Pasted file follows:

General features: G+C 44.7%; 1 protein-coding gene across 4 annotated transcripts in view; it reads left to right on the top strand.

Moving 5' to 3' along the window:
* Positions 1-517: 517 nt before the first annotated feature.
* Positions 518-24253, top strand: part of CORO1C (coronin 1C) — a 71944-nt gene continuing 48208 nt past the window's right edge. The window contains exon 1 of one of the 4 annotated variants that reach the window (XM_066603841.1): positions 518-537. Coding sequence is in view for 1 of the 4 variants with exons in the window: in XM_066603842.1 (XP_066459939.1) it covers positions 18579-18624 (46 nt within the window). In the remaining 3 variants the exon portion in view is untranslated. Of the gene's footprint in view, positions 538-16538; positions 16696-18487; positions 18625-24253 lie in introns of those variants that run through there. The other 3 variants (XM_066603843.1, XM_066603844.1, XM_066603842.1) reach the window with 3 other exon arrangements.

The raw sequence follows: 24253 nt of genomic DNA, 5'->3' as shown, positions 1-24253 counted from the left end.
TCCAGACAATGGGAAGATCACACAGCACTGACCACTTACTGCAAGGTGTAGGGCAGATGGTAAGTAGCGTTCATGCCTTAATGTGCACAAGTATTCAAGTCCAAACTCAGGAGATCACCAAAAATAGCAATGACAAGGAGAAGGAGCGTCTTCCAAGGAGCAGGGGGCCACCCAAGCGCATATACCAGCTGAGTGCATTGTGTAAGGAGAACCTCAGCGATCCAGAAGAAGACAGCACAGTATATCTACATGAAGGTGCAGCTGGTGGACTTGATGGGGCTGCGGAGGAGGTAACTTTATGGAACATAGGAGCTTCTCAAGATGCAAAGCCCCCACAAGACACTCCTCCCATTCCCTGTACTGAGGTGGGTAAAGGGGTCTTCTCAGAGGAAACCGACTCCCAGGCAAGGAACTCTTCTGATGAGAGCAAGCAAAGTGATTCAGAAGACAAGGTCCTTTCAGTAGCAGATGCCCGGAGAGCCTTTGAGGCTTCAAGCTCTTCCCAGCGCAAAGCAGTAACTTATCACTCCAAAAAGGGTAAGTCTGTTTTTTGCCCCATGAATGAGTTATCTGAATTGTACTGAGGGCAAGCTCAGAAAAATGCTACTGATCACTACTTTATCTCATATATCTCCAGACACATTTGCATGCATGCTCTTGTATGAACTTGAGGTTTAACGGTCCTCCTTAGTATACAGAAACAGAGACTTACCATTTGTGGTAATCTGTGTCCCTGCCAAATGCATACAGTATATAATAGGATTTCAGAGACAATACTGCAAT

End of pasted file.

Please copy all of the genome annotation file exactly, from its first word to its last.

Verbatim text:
General features: G+C 44.7%; 1 protein-coding gene across 4 annotated transcripts in view; it reads left to right on the top strand.

Moving 5' to 3' along the window:
* Positions 1-517: 517 nt before the first annotated feature.
* Positions 518-24253, top strand: part of CORO1C (coronin 1C) — a 71944-nt gene continuing 48208 nt past the window's right edge. The window contains exon 1 of one of the 4 annotated variants that reach the window (XM_066603841.1): positions 518-537. Coding sequence is in view for 1 of the 4 variants with exons in the window: in XM_066603842.1 (XP_066459939.1) it covers positions 18579-18624 (46 nt within the window). In the remaining 3 variants the exon portion in view is untranslated. Of the gene's footprint in view, positions 538-16538; positions 16696-18487; positions 18625-24253 lie in introns of those variants that run through there. The other 3 variants (XM_066603843.1, XM_066603844.1, XM_066603842.1) reach the window with 3 other exon arrangements.

The raw sequence follows: 24253 nt of genomic DNA, 5'->3' as shown, positions 1-24253 counted from the left end.
TCCAGACAATGGGAAGATCACACAGCACTGACCACTTACTGCAAGGTGTAGGGCAGATGGTAAGTAGCGTTCATGCCTTAATGTGCACAAGTATTCAAGTCCAAACTCAGGAGATCACCAAAAATAGCAATGACAAGGAGAAGGAGCGTCTTCCAAGGAGCAGGGGGCCACCCAAGCGCATATACCAGCTGAGTGCATTGTGTAAGGAGAACCTCAGCGATCCAGAAGAAGACAGCACAGTATATCTACATGAAGGTGCAGCTGGTGGACTTGATGGGGCTGCGGAGGAGGTAACTTTATGGAACATAGGAGCTTCTCAAGATGCAAAGCCCCCACAAGACACTCCTCCCATTCCCTGTACTGAGGTGGGTAAAGGGGTCTTCTCAGAGGAAACCGACTCCCAGGCAAGGAACTCTTCTGATGAGAGCAAGCAAAGTGATTCAGAAGACAAGGTCCTTTCAGTAGCAGATGCCCGGAGAGCCTTTGAGGCTTCAAGCTCTTCCCAGCGCAAAGCAGTAACTTATCACTCCAAAAAGGGTAAGTCTGTTTTTTGCCCCATGAATGAGTTATCTGAATTGTACTGAGGGCAAGCTCAGAAAAATGCTACTGATCACTACTTTATCTCATATATCTCCAGACACATTTGCATGCATGCTCTTGTATGAACTTGAGGTTTAACGGTCCTCCTTAGTATACAGAAACAGAGACTTACCATTTGTGGTAATCTGTGTCCCTGCCAAATGCATACAGTATATAATAGGATTTCAGAGACAATACTGCAAT